After president Jeff Tucker quit CNN, HR pros give advice on how to handle delicate situations involving execs and their subordinates
Over the past three months, business leaders have made headlines for in-office romances that have cost them their positions, their power and their reputations.
CNN Worldwide president Jeff Zucker resigned from his post last week after his relationship with Allison Gollust, CNN's executive vice president and chief marketing officer, came to light. In a memo to staff, which was obtained by The New York Times, Zucker admitted that he was “required to disclose” the relationship when it began, but failed to do so.
Last month, the University of Michigan removed Mark Schlissel as president due to an alleged “inappropriate relationship with a university employee.” After an investigation, the school says it learned that Schlissel, over a period of years, used his university email account to communicate with that subordinate in a manner “inconsistent with the dignity and reputation of the university.” The school has since released dozens of Schlissel’s communications that “illustrate this inappropriate conduct,” as well as the letter sent to Schlissel explaining the board’s decision.
In December, McDonald’s settled a lawsuit with former CEO Steve Easterbrook, in which the disgraced executive had to pay back his severance package of $105 million in cash and equity awards. Easterbrook was fired in 2019 over his sexual relationships with subordinates, Bloomberg reported. The amount he’s been forced to repay represents the compensation Easterbrook would have forfeited had he been forthcoming about his actions and been fired for cause, McDonald’s said.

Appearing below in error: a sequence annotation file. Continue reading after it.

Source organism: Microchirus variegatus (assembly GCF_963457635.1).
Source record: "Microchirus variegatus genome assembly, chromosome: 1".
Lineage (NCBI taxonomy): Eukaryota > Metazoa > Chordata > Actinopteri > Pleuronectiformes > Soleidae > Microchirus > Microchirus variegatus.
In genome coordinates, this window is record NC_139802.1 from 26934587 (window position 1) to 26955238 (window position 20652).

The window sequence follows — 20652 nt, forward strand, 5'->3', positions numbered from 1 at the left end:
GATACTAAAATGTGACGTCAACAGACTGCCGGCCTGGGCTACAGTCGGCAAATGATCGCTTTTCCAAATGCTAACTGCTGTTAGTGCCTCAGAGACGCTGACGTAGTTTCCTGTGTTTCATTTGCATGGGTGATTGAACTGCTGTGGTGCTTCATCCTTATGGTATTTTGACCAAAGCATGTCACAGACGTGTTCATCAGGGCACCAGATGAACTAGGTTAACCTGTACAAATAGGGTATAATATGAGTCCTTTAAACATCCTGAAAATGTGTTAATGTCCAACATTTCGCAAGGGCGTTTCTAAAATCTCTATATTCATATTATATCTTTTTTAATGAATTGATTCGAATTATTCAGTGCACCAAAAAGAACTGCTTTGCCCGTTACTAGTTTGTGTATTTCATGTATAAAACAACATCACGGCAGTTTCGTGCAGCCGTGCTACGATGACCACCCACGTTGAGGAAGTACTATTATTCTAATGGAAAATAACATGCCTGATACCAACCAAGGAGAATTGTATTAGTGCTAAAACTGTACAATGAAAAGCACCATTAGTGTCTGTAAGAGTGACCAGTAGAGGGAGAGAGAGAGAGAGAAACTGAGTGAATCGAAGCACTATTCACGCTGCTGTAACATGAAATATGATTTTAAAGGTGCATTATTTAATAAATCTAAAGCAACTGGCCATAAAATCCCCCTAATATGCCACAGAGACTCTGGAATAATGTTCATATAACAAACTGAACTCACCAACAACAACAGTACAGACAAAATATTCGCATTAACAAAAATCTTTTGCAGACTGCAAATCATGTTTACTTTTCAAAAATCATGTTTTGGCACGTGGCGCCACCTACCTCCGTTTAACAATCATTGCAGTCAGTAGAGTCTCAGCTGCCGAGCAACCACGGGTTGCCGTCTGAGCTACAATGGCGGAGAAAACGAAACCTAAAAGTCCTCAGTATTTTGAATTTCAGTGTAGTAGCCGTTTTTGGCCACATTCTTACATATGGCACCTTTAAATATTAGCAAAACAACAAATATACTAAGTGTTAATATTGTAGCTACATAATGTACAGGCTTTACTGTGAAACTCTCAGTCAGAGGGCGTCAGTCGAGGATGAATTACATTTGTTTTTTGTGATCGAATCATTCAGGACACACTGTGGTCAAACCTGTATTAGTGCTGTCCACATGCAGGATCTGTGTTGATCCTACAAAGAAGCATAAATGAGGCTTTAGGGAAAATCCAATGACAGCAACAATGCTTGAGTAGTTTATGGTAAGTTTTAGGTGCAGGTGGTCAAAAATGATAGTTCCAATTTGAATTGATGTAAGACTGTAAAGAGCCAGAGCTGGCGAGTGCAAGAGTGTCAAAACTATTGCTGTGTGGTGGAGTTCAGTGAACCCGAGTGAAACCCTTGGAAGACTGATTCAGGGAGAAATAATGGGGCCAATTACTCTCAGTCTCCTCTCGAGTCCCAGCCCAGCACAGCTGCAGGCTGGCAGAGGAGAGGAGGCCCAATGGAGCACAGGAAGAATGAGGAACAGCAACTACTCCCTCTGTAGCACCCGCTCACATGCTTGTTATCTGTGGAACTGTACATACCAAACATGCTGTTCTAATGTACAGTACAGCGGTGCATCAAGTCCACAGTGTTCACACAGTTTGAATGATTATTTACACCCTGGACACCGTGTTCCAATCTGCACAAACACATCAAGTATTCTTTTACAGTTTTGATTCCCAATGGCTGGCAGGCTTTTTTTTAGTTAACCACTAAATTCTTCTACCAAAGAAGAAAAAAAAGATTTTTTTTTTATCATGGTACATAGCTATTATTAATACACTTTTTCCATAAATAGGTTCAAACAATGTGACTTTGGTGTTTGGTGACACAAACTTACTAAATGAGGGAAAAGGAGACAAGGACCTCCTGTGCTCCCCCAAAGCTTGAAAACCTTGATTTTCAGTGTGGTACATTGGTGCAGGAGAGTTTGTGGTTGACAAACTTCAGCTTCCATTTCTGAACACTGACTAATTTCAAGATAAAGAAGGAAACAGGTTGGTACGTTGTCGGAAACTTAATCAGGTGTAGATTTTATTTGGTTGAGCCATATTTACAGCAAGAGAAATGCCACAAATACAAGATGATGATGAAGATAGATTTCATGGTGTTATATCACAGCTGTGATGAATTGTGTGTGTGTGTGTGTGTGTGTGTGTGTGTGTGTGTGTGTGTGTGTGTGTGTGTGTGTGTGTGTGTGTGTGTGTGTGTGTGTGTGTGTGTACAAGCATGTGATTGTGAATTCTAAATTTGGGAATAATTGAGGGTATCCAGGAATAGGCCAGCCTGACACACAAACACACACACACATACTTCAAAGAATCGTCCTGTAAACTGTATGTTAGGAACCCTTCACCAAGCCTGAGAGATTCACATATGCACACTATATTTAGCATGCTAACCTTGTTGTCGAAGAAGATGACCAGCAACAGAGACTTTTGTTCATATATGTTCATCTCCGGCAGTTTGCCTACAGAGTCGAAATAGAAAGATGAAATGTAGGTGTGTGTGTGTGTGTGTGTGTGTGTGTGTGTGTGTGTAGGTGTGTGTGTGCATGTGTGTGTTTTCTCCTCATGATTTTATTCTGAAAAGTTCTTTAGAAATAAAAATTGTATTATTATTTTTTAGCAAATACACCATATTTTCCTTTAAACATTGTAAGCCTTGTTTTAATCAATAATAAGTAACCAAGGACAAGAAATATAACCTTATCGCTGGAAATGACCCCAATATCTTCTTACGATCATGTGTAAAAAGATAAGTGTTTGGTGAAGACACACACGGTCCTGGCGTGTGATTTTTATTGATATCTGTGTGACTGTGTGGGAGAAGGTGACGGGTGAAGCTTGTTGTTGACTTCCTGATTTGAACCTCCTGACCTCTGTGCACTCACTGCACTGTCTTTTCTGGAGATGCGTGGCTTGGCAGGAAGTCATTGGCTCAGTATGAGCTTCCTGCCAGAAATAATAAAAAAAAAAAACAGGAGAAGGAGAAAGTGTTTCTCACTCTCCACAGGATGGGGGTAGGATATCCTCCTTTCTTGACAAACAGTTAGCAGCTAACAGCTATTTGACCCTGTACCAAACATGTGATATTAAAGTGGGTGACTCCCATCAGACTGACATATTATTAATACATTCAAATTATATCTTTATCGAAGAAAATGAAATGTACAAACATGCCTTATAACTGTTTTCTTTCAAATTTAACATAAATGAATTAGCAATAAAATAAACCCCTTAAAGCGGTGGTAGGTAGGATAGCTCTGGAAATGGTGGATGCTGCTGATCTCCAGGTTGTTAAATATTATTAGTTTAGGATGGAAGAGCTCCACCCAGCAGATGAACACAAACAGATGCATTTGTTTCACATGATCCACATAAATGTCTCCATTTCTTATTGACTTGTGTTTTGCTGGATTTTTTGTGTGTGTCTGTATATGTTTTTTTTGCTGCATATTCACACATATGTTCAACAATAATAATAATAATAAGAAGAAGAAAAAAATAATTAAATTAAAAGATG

Although there is nothing illegal about consensual workplace romance, things can become tricky to manage at the C-suite level, says Natasha Bowman, founder of talent management consultancy Performance ReNEW.
“The first problem is that the subordinate of the executive may believe that if they don't consent, there will be repercussions,” Bowman told HRD. “Therefore, the executive engaging in this behavior may believe that the relationship is consensual, but is unintentionally engaging in unlawful sexual harassment.”
Another potential issue is these types of relationships can often lead to conflicts of interest. For example, if the executive is no longer interested in the relationship, they may fire or demote the other party to protect their interest. On the other hand, an executive might be more likely to promote their subordinate over others due to their relationship status.
“Because of these consequences, HR should develop strict policies prohibiting romantic relationships with any subordinate, whether they are a direct report or not,” Bowman says. “This will help to avoid any potential claims of sexual harassment or favoritism.”
The problem with relying on these policies is that many employees, especially in the C-suite, don't read, remember or care about them. That’s why these policies should be delivered by HR in multiple formats – Zoom meetings, emails, videos, Slack channels, etc. – to ensure employees at all levels absorb the content.